...[an] electrifying debut ... Fridlund refuses to obey the conventions that her sometimes hidebound colleagues do, and her novel is so much the better for it ... History of Wolves isn't a typical thriller any more than it's a typical coming-of-age novel; Fridlund does a remarkable job transcending genres without sacrificing the suspense that builds steadily in the book ... History of Wolves is as beautiful and as icy as the Minnesota woods where it's set, and with her first book, Fridlund has already proven herself to be a singular talent.
The author’s deft use of foreshadowing hints at some impending tragedy over the horizon ... the tension between what Linda hopes to have with them and the facts as they emerge is expertly handled by Fridlund, who builds a palpable sense of dread through flashbacks and foreshadowing ... the chilly power of History of Wolves packs a wallop that’s hard to shake off. In the process, Fridlund has constructed an elegant, troubling debut, both immersed in the natural world but equally concerned with issues of power, family, faith and the gap between understanding something and being able to act on the knowledge.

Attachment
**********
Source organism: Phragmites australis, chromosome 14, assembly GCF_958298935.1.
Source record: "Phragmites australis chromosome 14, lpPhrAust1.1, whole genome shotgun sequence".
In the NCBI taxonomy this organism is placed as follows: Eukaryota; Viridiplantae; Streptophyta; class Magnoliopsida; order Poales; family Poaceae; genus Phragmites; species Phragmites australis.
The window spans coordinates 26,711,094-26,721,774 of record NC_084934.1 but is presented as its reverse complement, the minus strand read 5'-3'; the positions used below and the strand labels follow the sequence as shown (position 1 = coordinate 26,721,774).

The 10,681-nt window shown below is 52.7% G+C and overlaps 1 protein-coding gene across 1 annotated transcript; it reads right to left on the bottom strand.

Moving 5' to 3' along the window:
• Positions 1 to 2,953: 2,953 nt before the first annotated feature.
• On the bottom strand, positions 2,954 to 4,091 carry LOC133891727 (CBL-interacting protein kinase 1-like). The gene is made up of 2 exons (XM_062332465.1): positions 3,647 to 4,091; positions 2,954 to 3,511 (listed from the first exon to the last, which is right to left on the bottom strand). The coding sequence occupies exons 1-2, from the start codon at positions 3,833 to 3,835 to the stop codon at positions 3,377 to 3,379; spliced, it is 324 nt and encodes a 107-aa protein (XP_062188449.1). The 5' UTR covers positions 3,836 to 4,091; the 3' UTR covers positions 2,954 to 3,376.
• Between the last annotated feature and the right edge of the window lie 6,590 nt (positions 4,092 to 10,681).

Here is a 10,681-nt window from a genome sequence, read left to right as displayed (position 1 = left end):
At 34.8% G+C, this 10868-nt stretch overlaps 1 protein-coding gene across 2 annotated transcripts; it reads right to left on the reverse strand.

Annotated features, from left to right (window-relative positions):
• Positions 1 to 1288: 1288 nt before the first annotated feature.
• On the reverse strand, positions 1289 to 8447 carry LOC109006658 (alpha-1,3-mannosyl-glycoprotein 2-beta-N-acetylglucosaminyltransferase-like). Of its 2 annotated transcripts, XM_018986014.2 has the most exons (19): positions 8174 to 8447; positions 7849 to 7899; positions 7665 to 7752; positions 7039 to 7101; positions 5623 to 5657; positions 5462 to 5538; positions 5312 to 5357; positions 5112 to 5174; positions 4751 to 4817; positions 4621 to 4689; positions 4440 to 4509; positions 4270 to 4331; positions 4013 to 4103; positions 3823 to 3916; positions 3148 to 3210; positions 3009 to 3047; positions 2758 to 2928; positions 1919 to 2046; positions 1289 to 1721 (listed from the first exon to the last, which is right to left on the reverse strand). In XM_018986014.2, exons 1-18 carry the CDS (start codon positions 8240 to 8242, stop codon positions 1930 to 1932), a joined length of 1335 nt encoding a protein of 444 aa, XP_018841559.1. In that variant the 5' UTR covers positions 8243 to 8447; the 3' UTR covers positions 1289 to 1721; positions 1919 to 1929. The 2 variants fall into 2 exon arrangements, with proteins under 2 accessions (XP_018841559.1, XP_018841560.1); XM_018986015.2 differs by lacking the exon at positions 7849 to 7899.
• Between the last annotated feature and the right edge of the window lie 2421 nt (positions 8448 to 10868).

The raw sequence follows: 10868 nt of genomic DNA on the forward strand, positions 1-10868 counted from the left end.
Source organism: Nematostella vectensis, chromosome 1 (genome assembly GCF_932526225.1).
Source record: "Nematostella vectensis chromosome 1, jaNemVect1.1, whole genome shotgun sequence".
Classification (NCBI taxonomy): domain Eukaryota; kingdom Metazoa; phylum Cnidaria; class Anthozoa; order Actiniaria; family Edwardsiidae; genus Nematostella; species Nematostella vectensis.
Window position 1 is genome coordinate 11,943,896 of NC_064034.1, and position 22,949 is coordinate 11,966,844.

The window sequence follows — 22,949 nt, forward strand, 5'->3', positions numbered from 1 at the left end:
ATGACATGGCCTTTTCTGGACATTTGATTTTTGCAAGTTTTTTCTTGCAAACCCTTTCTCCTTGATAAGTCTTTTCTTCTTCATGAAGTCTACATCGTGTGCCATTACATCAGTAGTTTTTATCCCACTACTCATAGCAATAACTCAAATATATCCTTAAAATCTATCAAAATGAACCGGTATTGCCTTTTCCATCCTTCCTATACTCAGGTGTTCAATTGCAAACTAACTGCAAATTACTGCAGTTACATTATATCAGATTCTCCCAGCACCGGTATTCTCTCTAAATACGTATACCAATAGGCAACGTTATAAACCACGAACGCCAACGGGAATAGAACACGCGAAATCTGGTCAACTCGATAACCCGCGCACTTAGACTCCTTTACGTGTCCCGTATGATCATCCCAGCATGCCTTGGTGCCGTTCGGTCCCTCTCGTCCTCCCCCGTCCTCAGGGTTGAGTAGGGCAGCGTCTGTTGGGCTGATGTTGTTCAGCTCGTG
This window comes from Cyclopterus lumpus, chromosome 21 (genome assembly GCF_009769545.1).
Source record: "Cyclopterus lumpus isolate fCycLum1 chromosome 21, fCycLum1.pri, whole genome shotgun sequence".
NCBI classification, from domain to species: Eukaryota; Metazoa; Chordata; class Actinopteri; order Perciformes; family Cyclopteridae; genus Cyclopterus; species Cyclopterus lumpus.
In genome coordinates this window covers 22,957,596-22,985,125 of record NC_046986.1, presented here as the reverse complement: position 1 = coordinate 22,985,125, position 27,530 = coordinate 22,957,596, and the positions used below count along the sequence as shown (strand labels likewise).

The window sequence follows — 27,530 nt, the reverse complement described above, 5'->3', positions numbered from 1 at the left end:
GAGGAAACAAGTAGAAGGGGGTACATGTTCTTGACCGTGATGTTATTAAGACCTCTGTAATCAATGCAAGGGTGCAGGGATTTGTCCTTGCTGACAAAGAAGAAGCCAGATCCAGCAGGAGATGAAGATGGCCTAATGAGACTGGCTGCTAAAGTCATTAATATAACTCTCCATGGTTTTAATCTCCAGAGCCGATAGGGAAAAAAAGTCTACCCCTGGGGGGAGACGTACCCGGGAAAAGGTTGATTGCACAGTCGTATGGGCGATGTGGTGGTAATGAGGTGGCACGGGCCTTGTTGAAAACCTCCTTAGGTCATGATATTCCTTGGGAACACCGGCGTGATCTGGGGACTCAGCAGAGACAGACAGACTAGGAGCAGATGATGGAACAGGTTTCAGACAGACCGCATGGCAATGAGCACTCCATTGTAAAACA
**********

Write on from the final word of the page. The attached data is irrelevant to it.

...here is the danger in withholding crucial information from your readers for so long: Eventually they expect their uncertainty to be rewarded, preferably with interest. This does not happen in History of Wolves, as promisingly as it starts out. I sensed where Ms. Fridlund was heading before she started dropping explicit clues, and even if I hadn’t, I suspect I’d have been underwhelmed. Those thunderheads massing on the horizon let loose only a weak drizzle ... History of Wolves contains the kernels of many possible novels, with lots of larger ideas to plumb...[but] all the ideas in the world can’t make a great novel. It’s what you do with them that matters.